Last Saturday, I was lucky to have tickets for a classical music concert in Birmingham’s Symphony Hall (the image shows how it looked that night). The event was, I think, the first all-Mozart concert I’ve ever attended, and it was wonderful.
The program began with the Marriage of Figaro overture, ended with the Requiem, and in between we heard one of Mozart’s loveliest pieces, the Piano Concerto No 21.
I like listening to Western classical music for many reasons, but one is because of the depth and range of experiences involved. The music’s structural complexity and long traditions allow it to tap into many emotions. As well as the feelings, how you listen to classical music can vary, often within a single piece. You can consciously savour the flow, self-consciously attend to the structure, let the feelings wash over you, or even drift off into other thoughts (i.e. hearing, not listening).
It was the piano concerto that set me thinking about how we listen to, and recognise, music. It’s a piece I got to know when I was very young, as my parents had a tape of it, performed by the great Hungarian pianist Geza Anda. I’ve never formally studied it, though, so I don’t know it the way a musician would. And until the concert, I hadn’t heard it for years.
Yet as soon as it began, the gap of time was bridged. The feeling of recognition was like relaxing into a warm bath. I knew instantly what was coming next; I knew every point at which the performance differed from the Anda version, and if the pianist had put a finger wrong I’d have been instantly, wincingly aware of it. I’ve often, hearing something on the radio, known that it wasn’t ‘my’ recording, without being able to say what piece it is or who wrote it. And hearing something live, of course, is quite different from hearing recordings, especially when the acoustics are as fantastic as they are in Symphony Hall.
At two points in the piece, there are cadenzas—show-off moments, basically—where the pianist has a choice of what to play. As soon as he started his first cadenza, I knew it wasn’t the one Geza Anda played, and I felt the internal switch from warm emotional bath to cooler cognition. I became interested in the music, its structure, how each phrase reflected aspects elsewhere in the concerto … in other words, I was listening much more analytically.
The slow central movement switched me back into the fuzzy glow of—not memories, exactly, but the feelings associated with them. It’s surely one of the most beautiful pieces of music ever written (available on YouTube, if you can put up with the preceding ad for something very different). It needs limpid, delicate lightness—think sunlight gleaming through a waterfall—as so much of Mozart’s music does. I was on tenterhooks for the first few notes of the piano’s entry, until I realised he’d basically got it right. Phew!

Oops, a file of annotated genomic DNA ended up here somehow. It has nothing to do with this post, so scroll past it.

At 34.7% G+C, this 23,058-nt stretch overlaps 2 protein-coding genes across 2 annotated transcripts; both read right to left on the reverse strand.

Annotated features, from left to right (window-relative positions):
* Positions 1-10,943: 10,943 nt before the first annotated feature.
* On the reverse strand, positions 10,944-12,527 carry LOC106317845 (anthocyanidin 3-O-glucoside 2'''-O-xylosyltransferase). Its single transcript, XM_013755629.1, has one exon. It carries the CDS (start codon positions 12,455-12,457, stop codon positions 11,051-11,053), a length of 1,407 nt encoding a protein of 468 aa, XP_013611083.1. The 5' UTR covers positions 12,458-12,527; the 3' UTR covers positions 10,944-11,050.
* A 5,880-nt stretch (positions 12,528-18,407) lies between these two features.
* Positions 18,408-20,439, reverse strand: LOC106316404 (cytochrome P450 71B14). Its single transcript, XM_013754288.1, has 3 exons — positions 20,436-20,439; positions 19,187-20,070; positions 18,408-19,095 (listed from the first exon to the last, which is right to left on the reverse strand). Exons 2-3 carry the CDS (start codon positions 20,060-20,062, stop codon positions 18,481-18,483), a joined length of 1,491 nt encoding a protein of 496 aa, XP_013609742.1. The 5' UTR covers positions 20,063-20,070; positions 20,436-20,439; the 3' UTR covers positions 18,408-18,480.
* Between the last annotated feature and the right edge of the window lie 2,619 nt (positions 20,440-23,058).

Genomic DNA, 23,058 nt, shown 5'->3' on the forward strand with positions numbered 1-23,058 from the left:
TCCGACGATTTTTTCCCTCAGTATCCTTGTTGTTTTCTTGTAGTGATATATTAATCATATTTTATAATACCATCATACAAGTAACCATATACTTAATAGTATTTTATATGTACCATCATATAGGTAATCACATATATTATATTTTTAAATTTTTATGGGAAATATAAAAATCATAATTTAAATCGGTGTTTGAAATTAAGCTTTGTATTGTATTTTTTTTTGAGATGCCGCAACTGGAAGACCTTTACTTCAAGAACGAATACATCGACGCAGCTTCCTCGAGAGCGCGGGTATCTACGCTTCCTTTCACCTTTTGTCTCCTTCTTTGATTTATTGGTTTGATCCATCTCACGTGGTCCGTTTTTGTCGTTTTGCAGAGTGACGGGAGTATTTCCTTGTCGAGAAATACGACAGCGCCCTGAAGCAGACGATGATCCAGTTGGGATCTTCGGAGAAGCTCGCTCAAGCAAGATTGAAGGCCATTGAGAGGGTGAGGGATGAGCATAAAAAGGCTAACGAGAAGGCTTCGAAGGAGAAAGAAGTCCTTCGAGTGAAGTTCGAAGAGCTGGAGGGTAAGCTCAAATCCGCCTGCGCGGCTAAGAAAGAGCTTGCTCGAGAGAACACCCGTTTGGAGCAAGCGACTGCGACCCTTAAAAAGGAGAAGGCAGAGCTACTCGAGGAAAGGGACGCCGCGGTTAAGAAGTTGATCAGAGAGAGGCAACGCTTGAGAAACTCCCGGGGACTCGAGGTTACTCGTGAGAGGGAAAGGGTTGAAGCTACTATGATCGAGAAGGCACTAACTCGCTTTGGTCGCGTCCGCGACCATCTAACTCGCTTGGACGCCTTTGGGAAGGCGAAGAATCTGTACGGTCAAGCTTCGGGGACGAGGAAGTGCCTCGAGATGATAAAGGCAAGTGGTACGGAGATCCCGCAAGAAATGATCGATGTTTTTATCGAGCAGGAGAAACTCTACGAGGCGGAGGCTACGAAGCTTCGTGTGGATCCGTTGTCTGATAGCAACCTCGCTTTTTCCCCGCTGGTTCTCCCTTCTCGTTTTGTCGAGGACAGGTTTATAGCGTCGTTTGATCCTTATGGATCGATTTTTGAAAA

And yet, as I said, I’ve never played this piece and hadn’t heard it for years. Music digs deep tracks in the mind, especially in childhood. Works I’ve learned to love as an adult don’t bring the same intense awareness of details.
Research suggests that, like language, music is easily and naturally picked up in childhood, and that children who don’t encounter it early in life may lose the ability to revel in it later. Yet many schools, and parents, see classical music as too difficult, or an unnecessary luxury (even nowadays, when recordings are cheap and orchestras are working hard at outreach).
People claim that classical music is elitist. (Here in the UK concerts are cheaper than football matches.) How much of that response is defensive? Calling something elitist gives you an excuse for not making an effort to do it. Classical music needs work, certainly, unless you’re young enough to soak it up easily. So does learning any new skill, but does that mean that anyone with a skill is somehow ‘elitist’?
A child who learns to love classical music has been given a great treasure. He or she will have immense resources to fall back on, in good times or bad. Music engages our brains much more extensively than many other activities. It’s good for us, too, reducing stress markers and promoting that sense of ‘flow’ which is associated with rest and relaxation. It’s “amongst the most rewarding experiences for humans”. And learning to play teaches teamwork and self-discipline, quite apart from being fun to do and a boost to self-esteem.
It’s a real shame so many children miss out on these life-enhancing joys.
(Copyright @neurotaylor 2013. A longer version of this post can be found at my blog.)